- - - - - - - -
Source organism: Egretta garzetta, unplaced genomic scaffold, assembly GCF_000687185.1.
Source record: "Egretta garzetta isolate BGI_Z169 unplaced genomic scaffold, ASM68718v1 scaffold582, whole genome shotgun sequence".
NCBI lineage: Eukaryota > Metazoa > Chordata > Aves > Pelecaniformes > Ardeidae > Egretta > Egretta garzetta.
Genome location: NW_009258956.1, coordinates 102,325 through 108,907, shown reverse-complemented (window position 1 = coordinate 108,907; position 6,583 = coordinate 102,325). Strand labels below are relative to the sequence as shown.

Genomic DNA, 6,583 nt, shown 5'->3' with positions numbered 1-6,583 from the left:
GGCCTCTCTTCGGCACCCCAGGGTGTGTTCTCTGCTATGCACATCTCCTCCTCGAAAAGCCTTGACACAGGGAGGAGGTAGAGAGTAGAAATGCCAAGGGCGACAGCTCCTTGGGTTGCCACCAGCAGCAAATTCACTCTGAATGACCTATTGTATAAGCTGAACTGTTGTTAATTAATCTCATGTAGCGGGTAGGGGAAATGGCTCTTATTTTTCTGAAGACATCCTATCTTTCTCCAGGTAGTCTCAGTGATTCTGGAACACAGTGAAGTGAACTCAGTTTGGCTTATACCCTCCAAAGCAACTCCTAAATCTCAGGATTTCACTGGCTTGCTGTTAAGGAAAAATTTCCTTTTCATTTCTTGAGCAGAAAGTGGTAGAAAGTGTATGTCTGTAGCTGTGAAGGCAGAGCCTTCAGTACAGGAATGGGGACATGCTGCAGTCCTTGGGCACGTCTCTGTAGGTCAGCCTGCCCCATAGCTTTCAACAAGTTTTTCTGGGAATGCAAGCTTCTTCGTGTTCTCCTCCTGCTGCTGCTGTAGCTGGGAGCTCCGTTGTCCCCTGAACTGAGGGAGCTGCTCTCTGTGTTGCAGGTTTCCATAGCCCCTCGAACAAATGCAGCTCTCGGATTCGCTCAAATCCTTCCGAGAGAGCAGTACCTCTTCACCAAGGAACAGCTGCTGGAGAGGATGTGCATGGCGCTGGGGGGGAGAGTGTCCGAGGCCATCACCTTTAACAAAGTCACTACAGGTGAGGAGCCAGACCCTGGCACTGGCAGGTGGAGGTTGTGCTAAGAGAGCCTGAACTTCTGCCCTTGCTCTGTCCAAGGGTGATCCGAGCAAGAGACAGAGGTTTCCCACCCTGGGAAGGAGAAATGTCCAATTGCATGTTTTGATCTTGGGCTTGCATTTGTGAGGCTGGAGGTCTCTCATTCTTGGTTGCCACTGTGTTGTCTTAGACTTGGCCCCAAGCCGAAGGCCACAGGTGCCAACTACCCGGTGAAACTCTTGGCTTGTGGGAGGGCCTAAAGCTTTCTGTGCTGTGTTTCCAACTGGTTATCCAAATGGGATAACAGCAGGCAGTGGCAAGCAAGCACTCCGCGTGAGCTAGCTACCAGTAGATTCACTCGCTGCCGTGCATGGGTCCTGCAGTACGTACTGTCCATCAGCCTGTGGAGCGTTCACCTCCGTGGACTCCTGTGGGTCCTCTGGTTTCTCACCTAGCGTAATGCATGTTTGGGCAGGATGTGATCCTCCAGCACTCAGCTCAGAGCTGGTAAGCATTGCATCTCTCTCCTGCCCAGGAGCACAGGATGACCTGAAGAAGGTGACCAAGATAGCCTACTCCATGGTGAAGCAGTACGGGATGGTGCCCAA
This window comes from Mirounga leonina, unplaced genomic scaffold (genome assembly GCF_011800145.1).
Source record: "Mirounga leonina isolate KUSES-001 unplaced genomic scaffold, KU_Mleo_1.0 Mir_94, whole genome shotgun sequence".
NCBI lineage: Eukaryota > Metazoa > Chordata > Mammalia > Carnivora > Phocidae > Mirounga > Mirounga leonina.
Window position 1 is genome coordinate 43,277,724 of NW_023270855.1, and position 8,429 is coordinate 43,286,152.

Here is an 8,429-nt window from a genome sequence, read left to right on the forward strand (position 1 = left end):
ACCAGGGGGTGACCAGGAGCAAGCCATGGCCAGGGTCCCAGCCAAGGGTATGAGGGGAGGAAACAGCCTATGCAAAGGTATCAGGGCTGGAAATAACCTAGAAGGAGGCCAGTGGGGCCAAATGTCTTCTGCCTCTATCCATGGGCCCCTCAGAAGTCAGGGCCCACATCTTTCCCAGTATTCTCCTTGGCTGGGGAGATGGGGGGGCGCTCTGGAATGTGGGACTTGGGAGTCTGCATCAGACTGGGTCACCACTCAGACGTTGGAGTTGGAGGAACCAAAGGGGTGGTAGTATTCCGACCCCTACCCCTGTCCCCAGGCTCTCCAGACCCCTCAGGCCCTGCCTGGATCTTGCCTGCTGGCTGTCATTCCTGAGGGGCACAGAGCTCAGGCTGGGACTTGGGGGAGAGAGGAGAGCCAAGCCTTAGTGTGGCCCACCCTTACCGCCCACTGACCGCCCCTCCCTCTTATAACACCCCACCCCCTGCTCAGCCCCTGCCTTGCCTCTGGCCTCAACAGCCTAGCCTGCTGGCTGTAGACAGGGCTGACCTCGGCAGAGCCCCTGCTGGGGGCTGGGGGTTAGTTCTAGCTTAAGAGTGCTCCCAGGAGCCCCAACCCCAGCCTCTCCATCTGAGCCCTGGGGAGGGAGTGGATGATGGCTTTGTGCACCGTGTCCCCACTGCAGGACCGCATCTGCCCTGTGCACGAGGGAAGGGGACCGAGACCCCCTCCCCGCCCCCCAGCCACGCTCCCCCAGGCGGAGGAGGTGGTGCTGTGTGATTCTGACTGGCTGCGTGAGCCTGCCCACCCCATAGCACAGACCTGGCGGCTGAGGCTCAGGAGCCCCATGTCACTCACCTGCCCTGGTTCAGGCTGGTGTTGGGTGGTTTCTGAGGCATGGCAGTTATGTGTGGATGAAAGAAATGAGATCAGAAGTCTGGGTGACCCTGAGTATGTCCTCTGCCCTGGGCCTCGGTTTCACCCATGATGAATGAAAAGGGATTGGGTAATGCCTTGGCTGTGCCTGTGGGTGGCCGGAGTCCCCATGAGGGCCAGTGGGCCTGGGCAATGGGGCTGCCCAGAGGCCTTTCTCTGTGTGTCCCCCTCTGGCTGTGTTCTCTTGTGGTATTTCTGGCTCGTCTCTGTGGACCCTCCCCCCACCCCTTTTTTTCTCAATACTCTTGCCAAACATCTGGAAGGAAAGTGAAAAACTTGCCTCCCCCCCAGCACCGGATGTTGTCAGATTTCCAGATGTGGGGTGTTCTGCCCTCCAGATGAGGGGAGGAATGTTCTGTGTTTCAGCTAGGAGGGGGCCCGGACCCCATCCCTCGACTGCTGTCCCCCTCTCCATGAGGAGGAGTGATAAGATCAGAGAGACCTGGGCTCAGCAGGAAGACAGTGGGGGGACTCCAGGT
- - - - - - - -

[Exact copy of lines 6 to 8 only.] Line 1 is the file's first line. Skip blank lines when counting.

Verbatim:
GGCCTCTCTTCGGCACCCCAGGGTGTGTTCTCTGCTATGCACATCTCCTCCTCGAAAAGCCTTGACACAGGGAGGAGGTAGAGAGTAGAAATGCCAAGGGCGACAGCTCCTTGGGTTGCCACCAGCAGCAAATTCACTCTGAATGACCTATTGTATAAGCTGAACTGTTGTTAATTAATCTCATGTAGCGGGTAGGGGAAATGGCTCTTATTTTTCTGAAGACATCCTATCTTTCTCCAGGTAGTCTCAGTGATTCTGGAACACAGTGAAGTGAACTCAGTTTGGCTTATACCCTCCAAAGCAACTCCTAAATCTCAGGATTTCACTGGCTTGCTGTTAAGGAAAAATTTCCTTTTCATTTCTTGAGCAGAAAGTGGTAGAAAGTGTATGTCTGTAGCTGTGAAGGCAGAGCCTTCAGTACAGGAATGGGGACATGCTGCAGTCCTTGGGCACGTCTCTGTAGGTCAGCCTGCCCCATAGCTTTCAACAAGTTTTTCTGGGAATGCAAGCTTCTTCGTGTTCTCCTCCTGCTGCTGCTGTAGCTGGGAGCTCCGTTGTCCCCTGAACTGAGGGAGCTGCTCTCTGTGTTGCAGGTTTCCATAGCCCCTCGAACAAATGCAGCTCTCGGATTCGCTCAAATCCTTCCGAGAGAGCAGTACCTCTTCACCAAGGAACAGCTGCTGGAGAGGATGTGCATGGCGCTGGGGGGGAGAGTGTCCGAGGCCATCACCTTTAACAAAGTCACTACAGGTGAGGAGCCAGACCCTGGCACTGGCAGGTGGAGGTTGTGCTAAGAGAGCCTGAACTTCTGCCCTTGCTCTGTCCAAGGGTGATCCGAGCAAGAGACAGAGGTTTCCCACCCTGGGAAGGAGAAATGTCCAATTGCATGTTTTGATCTTGGGCTTGCATTTGTGAGGCTGGAGGTCTCTCATTCTTGGTTGCCACTGTGTTGTCTTAGACTTGGCCCCAAGCCGAAGGCCACAGGTGCCAACTACCCGGTGAAACTCTTGGCTTGTGGGAGGGCCTAAAGCTTTCTGTGCTGTGTTTCCAACTGGTTATCCAAATGGGATAACAGCAGGCAGTGGCAAGCAAGCACTCCGCGTGAGCTAGCTACCAGTAGATTCACTCGCTGCCGTGCATGGGTCCTGCAGTACGTACTGTCCATCAGCCTGTGGAGCGTTCACCTCCGTGGACTCCTGTGGGTCCTCTGGTTTCTCACCTAGCGTAATGCATGTTTGGGCAGGATGTGATCCTCCAGCACTCAGCTCAGAGCTGGTAAGCATTGCATCTCTCTCCTGCCCAGGAGCACAGGATGACCTGAAGAAGGTGACCAAGATAGCCTACTCCATGGTGAAGCAGTACGGGATGGTGCCCAA
This window comes from Mirounga leonina, unplaced genomic scaffold (genome assembly GCF_011800145.1).
Source record: "Mirounga leonina isolate KUSES-001 unplaced genomic scaffold, KU_Mleo_1.0 Mir_94, whole genome shotgun sequence".